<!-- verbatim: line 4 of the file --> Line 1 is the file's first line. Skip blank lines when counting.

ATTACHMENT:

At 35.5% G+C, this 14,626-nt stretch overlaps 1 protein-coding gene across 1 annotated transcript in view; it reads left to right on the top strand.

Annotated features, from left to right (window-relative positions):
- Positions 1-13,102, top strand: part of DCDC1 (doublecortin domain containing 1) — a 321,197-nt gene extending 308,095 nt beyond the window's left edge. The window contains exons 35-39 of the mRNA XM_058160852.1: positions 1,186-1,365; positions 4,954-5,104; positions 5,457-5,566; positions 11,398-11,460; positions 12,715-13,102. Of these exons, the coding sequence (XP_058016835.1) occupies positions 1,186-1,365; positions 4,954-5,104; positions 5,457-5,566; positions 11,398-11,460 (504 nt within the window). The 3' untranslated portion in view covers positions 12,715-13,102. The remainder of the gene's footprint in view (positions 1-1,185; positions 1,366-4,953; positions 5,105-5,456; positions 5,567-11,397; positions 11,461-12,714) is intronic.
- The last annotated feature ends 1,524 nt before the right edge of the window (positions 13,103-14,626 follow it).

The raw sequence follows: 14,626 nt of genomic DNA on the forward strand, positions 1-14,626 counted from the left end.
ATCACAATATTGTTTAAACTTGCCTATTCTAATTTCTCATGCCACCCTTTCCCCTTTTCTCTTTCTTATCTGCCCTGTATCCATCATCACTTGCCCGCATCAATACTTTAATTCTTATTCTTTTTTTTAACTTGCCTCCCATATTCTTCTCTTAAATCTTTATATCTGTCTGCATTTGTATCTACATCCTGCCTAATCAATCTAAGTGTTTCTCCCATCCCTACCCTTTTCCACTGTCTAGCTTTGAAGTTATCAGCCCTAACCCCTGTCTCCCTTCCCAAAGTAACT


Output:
- The last annotated feature ends 1,524 nt before the right edge of the window (positions 13,103-14,626 follow it).